As the days counted down to the end of September 2016, all was looking pretty rosy for the Rand.
It had enjoyed three weeks of gains and had all but regained the ground it had given away in the latter half of August – and was closing in on its strongest levels this year.
And the outlook was more positive still…
…the US Fed had decided to keep interest rates on hold.
…things had calmed down in the spat between the Hawks and Pravin Gordhan (for now!)
…and the market had just received the ‘good’ news that SAB Miller had clinched a deal in a $103bn takeover by London-based Anheuser-Busch InBev, with these inward flows expected to provide further impetus for the Rand’s positive run.
Yes, things seemed to be looking rosy – or so the local economists thought!
Because all it took was a couple of days for the headlines to change to “Rand continues puzzling decline” with mainstream pundits perplexed and confused by the seemingly inexplicable weakening back above 14.00 to the Rand – for no reason at all.
What had happened?
The Rand obviously had not been reading the news.
Or perhaps those players that ‘move the markets’ had also not been keeping up to date on these positive events.
Or perhaps they were, but didn’t agree with mainstream opinion, and thought otherwise.
So, why had the Rand just lost 65 cents in less than 3 days?
Thinking about today’s headlines, it made me realize that economists – and conventional wisdom – would like us to think of financial markets as physical objects that merely react to Newton’s First and Second Laws of Linear Motion (remember them?)…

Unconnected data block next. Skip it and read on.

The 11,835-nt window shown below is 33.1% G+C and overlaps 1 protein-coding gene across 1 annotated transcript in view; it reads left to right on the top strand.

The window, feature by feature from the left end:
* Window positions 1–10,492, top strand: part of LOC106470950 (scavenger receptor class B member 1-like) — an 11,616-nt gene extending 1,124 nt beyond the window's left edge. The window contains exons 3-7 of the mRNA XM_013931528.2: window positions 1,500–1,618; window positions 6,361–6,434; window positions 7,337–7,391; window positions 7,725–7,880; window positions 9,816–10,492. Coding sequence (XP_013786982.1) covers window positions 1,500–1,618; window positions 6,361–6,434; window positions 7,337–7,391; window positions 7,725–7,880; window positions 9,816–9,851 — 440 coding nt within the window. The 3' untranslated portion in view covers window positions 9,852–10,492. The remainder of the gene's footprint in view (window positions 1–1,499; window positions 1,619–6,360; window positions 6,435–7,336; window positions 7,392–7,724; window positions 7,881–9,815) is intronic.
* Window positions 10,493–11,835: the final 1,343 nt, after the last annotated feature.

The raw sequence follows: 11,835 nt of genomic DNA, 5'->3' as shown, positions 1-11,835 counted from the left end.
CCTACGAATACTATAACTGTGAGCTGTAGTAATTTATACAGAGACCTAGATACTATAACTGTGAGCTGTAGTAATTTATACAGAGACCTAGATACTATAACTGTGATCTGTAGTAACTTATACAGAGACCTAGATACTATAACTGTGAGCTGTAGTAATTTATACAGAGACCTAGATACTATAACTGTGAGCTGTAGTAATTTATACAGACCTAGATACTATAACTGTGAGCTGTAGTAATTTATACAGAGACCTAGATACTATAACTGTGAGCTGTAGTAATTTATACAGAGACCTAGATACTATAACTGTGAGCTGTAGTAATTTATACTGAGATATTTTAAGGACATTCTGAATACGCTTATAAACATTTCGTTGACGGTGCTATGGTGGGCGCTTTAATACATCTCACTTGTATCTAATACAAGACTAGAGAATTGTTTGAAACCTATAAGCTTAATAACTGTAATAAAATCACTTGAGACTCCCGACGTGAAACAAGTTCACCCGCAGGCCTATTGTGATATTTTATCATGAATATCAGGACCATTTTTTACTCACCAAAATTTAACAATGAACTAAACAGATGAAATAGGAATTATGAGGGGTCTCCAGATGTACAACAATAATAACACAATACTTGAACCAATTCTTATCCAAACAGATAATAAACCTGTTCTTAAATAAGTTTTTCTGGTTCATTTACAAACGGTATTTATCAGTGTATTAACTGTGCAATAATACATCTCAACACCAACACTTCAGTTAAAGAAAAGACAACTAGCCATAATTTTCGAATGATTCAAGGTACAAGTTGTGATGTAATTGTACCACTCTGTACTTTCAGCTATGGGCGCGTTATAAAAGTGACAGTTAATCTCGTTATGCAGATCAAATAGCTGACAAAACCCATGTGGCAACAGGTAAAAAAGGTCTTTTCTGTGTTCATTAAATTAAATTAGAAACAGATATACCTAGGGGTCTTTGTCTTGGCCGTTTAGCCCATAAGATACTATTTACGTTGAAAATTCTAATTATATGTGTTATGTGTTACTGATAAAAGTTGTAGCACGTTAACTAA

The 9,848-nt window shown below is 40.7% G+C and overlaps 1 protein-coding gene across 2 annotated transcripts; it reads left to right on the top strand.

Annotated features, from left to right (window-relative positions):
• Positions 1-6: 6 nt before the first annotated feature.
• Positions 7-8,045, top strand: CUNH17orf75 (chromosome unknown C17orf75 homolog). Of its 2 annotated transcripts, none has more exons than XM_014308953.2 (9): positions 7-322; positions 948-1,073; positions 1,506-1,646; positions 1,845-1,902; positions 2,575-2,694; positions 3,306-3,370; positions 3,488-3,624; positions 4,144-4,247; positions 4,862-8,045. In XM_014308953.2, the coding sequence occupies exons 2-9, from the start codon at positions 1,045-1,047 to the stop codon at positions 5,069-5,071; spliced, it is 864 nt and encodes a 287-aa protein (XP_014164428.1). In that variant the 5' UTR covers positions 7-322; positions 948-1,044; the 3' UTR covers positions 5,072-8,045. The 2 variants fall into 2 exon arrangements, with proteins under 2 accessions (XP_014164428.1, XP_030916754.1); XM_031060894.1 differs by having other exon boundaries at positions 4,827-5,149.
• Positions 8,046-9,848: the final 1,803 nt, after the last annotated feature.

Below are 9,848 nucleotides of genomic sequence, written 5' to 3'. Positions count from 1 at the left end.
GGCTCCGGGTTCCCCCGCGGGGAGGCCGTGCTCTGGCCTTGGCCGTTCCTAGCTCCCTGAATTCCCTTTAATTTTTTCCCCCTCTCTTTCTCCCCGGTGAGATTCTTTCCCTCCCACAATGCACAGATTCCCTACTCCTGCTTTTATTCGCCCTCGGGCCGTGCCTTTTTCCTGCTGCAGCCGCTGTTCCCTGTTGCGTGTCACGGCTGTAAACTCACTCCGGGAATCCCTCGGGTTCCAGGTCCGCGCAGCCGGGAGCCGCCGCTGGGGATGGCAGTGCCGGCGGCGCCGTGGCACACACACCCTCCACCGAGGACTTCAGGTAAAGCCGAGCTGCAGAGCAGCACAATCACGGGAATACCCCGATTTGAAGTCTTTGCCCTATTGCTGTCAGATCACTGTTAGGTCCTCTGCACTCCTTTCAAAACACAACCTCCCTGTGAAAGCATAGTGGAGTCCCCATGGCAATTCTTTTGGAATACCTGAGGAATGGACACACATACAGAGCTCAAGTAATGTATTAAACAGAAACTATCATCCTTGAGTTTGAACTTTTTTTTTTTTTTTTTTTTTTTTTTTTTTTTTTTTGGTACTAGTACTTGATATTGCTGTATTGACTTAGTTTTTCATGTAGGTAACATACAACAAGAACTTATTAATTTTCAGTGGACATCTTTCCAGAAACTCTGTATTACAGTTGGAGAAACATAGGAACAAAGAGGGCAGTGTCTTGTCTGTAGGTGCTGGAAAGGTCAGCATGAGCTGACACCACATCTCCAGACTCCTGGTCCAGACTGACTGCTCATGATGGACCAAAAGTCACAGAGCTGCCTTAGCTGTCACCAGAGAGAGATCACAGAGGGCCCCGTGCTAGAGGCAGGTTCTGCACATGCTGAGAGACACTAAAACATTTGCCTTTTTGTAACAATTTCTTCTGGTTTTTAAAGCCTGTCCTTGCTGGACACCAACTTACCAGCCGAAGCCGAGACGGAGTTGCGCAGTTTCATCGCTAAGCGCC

Rule Number One
An object in motion stays in motion with the same speed and in the same direction unless acted upon by an external (unbalanced) force.
Rule Number Two
An object will accelerate in the direction of and in direct proportion to the net force acting on it.
So, based on this, this past week prognosis for the Rand was easy:
- The Rand had been heading stronger for three weeks so unless any unbalanced force acted on it, it would continue to strengthen. ✓
- There was additional good news (net force in the right direction) which should have the effect of causing the Rand to accelerate still stronger. ✓
But the market did the opposite.
Which has puzzled the ‘experts’ out there.
But perhaps they forgot about the fact that, IF financial markets did abide by Newton’s Laws of Linear Motion (a big IF – more on this later), then we would need to apply his Third Law too, which states:
“For every action, there is an equal and opposite reaction.”
Of course, what this would mean is that news that is considered positive by one person could be perceived to have negative implications by another.
Which is very often the case.
And, in fact, is exactly how I feel about the touted SAB Miller Anheuser-Busch InBev (ABI) deal. What is positive about this deal? Some might think a $103bn inflow is great, but let’s put this in context.
Isn’t this one this country’s prime income-generating assets?
…that is now being sold off to a foreigner?
…meaning that all future profits will no longer be for the benefit of the local economy?
…and instead will add to our already swollen Services Account deficit through dividends and interest payments offshore (as all the other FDI deals have done)?
The fact is, you will always get a contrary view on any data release and news – that’s just how us human beings are.